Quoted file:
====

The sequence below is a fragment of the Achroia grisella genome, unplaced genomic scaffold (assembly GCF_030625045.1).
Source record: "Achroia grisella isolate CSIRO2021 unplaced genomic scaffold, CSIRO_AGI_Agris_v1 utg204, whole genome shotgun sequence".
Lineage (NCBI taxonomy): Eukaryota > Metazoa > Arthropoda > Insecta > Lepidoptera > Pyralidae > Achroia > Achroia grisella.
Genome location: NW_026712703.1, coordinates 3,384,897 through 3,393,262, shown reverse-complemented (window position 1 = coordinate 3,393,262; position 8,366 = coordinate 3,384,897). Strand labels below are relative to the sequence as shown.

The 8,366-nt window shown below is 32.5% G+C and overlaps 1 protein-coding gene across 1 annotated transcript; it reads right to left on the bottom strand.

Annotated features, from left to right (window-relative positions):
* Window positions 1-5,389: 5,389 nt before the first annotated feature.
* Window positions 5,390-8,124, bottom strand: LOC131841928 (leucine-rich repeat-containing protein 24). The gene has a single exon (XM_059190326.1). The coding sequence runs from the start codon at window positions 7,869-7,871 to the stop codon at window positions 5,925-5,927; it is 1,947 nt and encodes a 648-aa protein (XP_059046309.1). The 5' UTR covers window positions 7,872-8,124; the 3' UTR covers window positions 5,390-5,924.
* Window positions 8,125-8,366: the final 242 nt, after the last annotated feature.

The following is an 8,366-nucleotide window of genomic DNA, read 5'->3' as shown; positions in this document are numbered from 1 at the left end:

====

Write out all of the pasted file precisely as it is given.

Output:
The sequence below is a fragment of the Achroia grisella genome, unplaced genomic scaffold (assembly GCF_030625045.1).
Source record: "Achroia grisella isolate CSIRO2021 unplaced genomic scaffold, CSIRO_AGI_Agris_v1 utg204, whole genome shotgun sequence".
Lineage (NCBI taxonomy): Eukaryota > Metazoa > Arthropoda > Insecta > Lepidoptera > Pyralidae > Achroia > Achroia grisella.
Genome location: NW_026712703.1, coordinates 3,384,897 through 3,393,262, shown reverse-complemented (window position 1 = coordinate 3,393,262; position 8,366 = coordinate 3,384,897). Strand labels below are relative to the sequence as shown.

The 8,366-nt window shown below is 32.5% G+C and overlaps 1 protein-coding gene across 1 annotated transcript; it reads right to left on the bottom strand.

Annotated features, from left to right (window-relative positions):
* Window positions 1-5,389: 5,389 nt before the first annotated feature.
* Window positions 5,390-8,124, bottom strand: LOC131841928 (leucine-rich repeat-containing protein 24). The gene has a single exon (XM_059190326.1). The coding sequence runs from the start codon at window positions 7,869-7,871 to the stop codon at window positions 5,925-5,927; it is 1,947 nt and encodes a 648-aa protein (XP_059046309.1). The 5' UTR covers window positions 7,872-8,124; the 3' UTR covers window positions 5,390-5,924.
* Window positions 8,125-8,366: the final 242 nt, after the last annotated feature.

The following is an 8,366-nucleotide window of genomic DNA, read 5'->3' as shown; positions in this document are numbered from 1 at the left end: